Dimpflmeier Bakery specializes in German baking, especially pretzels, and has wholeheartedly embraced shifting opinions on bread with gluten free, carb smart and organic lines.
You may recognize their breads from your local chain grocery store. This operation is cash only, though there’s an ATM on site, and has been around over fifty years.
All their bread is made using natural spring water trucked in daily from a spring in Terra Cotta, Ontario, which is owned by the family bakery. The mineral content of the spring water makes their recipes taste so much better than those made with City water.
The bakery is sprawling and aromatic, scents wafting from the industrial sized (and closely guarded) production area at the back.
Off to the side of the bakery, there’s a “coffee room” filled with a surprising number of older folks, with retractable shades over a glass roof and access to a patio.
Pastries in a case where you get your coffee ($1.30 - $1.85) go for roughly $2.25, like their popular Napoleons which layer sweet filling between ultra-flaky pastry.
Donuts like honey crullers are just 95 cents, and other options line shelves stretching all the way around one side of the store, with jelly- and cream-filled donuts dipped in chocolate or dusted with sugar.
Their famous strudel can be purchased fresh in flavours like poppy seed or cheese ($4.50), or lemon, blueberry and apple ($4.30) or get apple strudel boxed for $2.45. Boxed cheese, poppy seed, and marzipan strudels are just $3.10.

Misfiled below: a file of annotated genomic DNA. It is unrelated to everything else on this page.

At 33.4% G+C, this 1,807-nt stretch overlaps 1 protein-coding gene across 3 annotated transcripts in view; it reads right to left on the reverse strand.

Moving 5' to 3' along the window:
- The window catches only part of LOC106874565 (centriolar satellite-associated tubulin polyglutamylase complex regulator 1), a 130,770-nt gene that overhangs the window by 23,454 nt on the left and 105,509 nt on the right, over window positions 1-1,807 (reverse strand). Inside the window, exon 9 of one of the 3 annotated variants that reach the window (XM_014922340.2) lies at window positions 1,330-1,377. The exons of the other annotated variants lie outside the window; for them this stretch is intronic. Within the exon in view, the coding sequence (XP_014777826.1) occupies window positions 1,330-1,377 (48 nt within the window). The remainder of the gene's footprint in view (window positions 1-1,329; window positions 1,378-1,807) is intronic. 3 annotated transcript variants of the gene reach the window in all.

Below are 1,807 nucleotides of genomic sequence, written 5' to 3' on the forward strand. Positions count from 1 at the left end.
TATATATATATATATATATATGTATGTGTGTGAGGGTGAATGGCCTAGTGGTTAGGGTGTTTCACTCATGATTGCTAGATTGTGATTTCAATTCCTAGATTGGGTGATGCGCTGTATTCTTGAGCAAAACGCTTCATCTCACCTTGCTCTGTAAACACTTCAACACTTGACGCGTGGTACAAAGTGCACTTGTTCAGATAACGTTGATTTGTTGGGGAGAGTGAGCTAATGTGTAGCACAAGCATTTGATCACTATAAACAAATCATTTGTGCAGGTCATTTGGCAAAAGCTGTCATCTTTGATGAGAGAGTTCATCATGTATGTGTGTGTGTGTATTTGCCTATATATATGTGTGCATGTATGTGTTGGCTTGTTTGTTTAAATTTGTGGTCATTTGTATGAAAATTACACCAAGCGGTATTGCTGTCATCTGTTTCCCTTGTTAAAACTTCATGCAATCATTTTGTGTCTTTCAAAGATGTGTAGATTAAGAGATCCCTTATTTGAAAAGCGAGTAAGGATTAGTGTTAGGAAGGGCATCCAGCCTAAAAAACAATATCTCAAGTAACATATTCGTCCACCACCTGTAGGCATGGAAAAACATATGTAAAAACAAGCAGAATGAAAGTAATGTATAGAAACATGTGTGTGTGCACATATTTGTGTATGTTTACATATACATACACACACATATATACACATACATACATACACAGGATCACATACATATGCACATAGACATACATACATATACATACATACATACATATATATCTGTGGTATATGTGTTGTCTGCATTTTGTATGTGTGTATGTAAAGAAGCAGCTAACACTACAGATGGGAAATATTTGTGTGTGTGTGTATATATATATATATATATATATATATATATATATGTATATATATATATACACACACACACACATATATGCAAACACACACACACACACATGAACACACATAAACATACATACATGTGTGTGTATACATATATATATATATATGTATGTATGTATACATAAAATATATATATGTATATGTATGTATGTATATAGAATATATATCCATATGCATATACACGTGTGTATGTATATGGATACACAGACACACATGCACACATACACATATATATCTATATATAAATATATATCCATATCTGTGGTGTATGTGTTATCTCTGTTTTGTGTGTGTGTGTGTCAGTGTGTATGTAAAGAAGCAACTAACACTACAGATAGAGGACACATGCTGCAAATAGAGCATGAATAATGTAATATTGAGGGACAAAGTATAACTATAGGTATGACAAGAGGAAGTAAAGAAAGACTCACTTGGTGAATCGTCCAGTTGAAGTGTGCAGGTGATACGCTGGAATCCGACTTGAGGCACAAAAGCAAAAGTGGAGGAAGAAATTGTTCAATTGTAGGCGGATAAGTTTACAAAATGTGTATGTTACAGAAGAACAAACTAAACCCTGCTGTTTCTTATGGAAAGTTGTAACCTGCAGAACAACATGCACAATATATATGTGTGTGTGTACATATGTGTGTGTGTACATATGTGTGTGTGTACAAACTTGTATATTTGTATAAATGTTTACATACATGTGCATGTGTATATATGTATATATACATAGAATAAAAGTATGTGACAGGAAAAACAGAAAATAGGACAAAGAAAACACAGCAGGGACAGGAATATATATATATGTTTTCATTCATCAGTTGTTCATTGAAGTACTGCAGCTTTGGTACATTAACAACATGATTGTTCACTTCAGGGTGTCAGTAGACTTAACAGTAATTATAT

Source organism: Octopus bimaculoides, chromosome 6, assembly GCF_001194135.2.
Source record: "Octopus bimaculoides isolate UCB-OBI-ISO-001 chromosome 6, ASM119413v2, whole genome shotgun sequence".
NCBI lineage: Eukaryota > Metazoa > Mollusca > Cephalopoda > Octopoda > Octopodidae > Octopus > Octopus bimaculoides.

All things baked and cheesy reside here, from sticks to buns to bagels and squares, near all for under a dollar each.
If you’ve ever wanted to buy bread the size of a baby, this is the place to do it. A traditional German loaf of Holzofen weighs ten whopping pounds, and folks literally bring these back to the states strapped into their cars with a seat belt. For just a taste, some shrink-wrapped slices can also be purchased for a few bucks.
Just as famous as their strudels are their super-sweet and sticky danishes, $1.30 for basic flavours or $1.60 for chocolate, cheese, almond or nutella.
The coffee you’ll get here is both German and brewed using a German machine.
A cappuccino topped with ample froth and cinnamon will set you back $2.05, $3.70 for a large.
Products are piled either on plastic skids, or on shelves. There are also giant baskets filled with 50-cent poppy seed, sesame and other bagels.
Pastries are near the front.
Bulk bread items are near the middle.
Specialty artisanal, organic and gluten-free products are nearer to the back.